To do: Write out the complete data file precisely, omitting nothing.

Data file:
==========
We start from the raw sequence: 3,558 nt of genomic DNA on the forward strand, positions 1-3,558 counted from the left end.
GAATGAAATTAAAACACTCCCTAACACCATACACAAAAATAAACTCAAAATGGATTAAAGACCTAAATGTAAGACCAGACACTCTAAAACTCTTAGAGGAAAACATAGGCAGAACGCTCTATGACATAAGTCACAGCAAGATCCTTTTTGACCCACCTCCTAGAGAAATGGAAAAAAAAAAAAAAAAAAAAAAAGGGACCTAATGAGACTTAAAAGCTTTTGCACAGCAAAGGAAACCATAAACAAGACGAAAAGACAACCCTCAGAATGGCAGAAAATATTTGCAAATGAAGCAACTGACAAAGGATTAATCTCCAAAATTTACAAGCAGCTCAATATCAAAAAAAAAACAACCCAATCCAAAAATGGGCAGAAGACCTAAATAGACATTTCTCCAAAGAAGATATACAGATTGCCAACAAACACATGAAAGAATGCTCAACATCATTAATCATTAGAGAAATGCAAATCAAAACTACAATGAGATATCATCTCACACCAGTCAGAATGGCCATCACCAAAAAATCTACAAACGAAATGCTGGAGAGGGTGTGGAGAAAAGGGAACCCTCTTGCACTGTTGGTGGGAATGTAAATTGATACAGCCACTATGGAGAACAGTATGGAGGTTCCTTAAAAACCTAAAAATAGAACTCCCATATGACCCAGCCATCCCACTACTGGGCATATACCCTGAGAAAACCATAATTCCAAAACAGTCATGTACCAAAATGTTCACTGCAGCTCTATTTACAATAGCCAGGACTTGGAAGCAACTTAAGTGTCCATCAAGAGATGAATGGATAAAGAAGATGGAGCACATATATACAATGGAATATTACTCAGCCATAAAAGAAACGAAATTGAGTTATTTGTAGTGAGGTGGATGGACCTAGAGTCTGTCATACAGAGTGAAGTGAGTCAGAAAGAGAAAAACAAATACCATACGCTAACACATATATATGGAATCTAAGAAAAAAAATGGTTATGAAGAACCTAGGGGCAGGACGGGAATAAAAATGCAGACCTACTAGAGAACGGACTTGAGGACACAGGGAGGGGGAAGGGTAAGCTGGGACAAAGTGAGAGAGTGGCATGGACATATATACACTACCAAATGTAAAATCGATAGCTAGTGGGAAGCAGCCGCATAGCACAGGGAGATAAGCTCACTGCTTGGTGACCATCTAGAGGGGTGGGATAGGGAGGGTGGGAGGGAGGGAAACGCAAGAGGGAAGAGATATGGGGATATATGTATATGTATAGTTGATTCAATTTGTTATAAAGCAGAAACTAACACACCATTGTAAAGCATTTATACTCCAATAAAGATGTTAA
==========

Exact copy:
We start from the raw sequence: 3,558 nt of genomic DNA on the forward strand, positions 1-3,558 counted from the left end.
GAATGAAATTAAAACACTCCCTAACACCATACACAAAAATAAACTCAAAATGGATTAAAGACCTAAATGTAAGACCAGACACTCTAAAACTCTTAGAGGAAAACATAGGCAGAACGCTCTATGACATAAGTCACAGCAAGATCCTTTTTGACCCACCTCCTAGAGAAATGGAAAAAAAAAAAAAAAAAAAAAAAGGGACCTAATGAGACTTAAAAGCTTTTGCACAGCAAAGGAAACCATAAACAAGACGAAAAGACAACCCTCAGAATGGCAGAAAATATTTGCAAATGAAGCAACTGACAAAGGATTAATCTCCAAAATTTACAAGCAGCTCAATATCAAAAAAAAAACAACCCAATCCAAAAATGGGCAGAAGACCTAAATAGACATTTCTCCAAAGAAGATATACAGATTGCCAACAAACACATGAAAGAATGCTCAACATCATTAATCATTAGAGAAATGCAAATCAAAACTACAATGAGATATCATCTCACACCAGTCAGAATGGCCATCACCAAAAAATCTACAAACGAAATGCTGGAGAGGGTGTGGAGAAAAGGGAACCCTCTTGCACTGTTGGTGGGAATGTAAATTGATACAGCCACTATGGAGAACAGTATGGAGGTTCCTTAAAAACCTAAAAATAGAACTCCCATATGACCCAGCCATCCCACTACTGGGCATATACCCTGAGAAAACCATAATTCCAAAACAGTCATGTACCAAAATGTTCACTGCAGCTCTATTTACAATAGCCAGGACTTGGAAGCAACTTAAGTGTCCATCAAGAGATGAATGGATAAAGAAGATGGAGCACATATATACAATGGAATATTACTCAGCCATAAAAGAAACGAAATTGAGTTATTTGTAGTGAGGTGGATGGACCTAGAGTCTGTCATACAGAGTGAAGTGAGTCAGAAAGAGAAAAACAAATACCATACGCTAACACATATATATGGAATCTAAGAAAAAAAATGGTTATGAAGAACCTAGGGGCAGGACGGGAATAAAAATGCAGACCTACTAGAGAACGGACTTGAGGACACAGGGAGGGGGAAGGGTAAGCTGGGACAAAGTGAGAGAGTGGCATGGACATATATACACTACCAAATGTAAAATCGATAGCTAGTGGGAAGCAGCCGCATAGCACAGGGAGATAAGCTCACTGCTTGGTGACCATCTAGAGGGGTGGGATAGGGAGGGTGGGAGGGAGGGAAACGCAAGAGGGAAGAGATATGGGGATATATGTATATGTATAGTTGATTCAATTTGTTATAAAGCAGAAACTAACACACCATTGTAAAGCATTTATACTCCAATAAAGATGTTAA